In the interest of open science and reproducibility, the relevant scientific computer code of a paper, i.e. any code that was used to generate nontrivial results, should in my opinion be available to both the referee and the reader. This is why I try to publish all the relevant code alongside our papers. It can be found on github.
If you are interested in open science, check out the Science Code Manifesto.
A summary of the repositories’ build and code coverage status can be found here.
Majorana vs. Dirac dark matter (2020)
Statistical discrimination of sub-GeV Majorana and Dirac dark matter at direct detection experiments.
Direct detection experiments which look for sub-GeV dark matter (DM) particles often search for DM-induced electronic transitions inside a target. Assuming one of these experiments would succeed, the next question would be to study the properties of DM.
One question we could ask is if DM particles are their own anti-particles, a so-called Majorana fermion. This code determines the statistical significance with which a successful electron scattering experiment could reject the Majorana hypothesis (using the likelihood ratio test) in favour of the hypothesis of Dirac DM. We assume that the DM interacts with the photon via higher-order electromagnetic moments.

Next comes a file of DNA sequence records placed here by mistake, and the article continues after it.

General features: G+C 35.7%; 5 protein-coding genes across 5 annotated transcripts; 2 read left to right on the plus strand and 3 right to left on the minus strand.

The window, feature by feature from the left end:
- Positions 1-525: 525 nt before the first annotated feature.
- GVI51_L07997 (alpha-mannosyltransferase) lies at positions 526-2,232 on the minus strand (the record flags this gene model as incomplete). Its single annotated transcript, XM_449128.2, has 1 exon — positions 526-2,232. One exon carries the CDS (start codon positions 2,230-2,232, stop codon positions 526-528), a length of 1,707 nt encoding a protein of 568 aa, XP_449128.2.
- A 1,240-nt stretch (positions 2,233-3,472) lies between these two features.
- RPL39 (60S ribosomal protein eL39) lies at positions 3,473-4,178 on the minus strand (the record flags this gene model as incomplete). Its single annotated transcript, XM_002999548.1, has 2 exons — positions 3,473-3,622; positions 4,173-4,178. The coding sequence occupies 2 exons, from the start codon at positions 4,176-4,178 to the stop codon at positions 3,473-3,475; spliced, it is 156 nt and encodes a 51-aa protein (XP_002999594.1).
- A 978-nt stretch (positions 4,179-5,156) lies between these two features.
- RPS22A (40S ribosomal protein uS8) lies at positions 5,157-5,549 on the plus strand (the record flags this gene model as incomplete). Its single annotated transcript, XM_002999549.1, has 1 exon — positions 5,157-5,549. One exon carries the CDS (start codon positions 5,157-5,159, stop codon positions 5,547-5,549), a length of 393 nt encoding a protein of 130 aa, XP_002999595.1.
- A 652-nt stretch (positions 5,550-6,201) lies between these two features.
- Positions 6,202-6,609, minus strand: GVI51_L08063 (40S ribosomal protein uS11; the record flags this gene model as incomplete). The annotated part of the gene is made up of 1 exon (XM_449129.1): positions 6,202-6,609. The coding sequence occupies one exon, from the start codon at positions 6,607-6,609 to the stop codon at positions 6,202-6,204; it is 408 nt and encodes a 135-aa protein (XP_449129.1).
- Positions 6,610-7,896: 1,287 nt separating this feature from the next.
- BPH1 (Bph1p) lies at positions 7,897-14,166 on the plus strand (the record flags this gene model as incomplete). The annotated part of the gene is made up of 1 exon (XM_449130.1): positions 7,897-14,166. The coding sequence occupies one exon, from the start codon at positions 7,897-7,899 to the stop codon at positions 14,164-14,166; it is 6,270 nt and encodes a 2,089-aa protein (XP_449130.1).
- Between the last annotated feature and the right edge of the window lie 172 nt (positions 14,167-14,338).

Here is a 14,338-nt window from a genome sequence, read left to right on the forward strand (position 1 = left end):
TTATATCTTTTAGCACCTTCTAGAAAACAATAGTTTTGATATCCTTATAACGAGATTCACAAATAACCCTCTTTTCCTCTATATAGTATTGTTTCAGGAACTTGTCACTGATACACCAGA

The Dark Matter induced Atomic Response Code (DarkARC) is a python tool to calculate and tabulate atomic response functions for DM induced ionizations of atoms. This is relevant for direct searches for sub-GeV DM.
The DaMaSCUS-CRUST code modifies the previous code, and simulates particle traversing through the shielding overburden of a direct detection experiment, such as the Earth crust (hence the name), potential shielding layers, and the atmosphere. Above a certain interaction strength these layers shield off the detector of dark matter itself, and the experiment becomes blind. The purpose of this code is to find the exact cross section, where this happens, depending on the experiment, its depth and shielding.
The Dark Matter Simulation Code for Underground Scatterings (DaMaSCUS) simulates dark matter particles from the galactic halo, as they traverse through the Earth’s bulk mass and scatter on terrestrial nuclei. This can be used to predict the precise amplitude and phase of the diurnal modulation at a direct detection experiment depending on its location on Earth.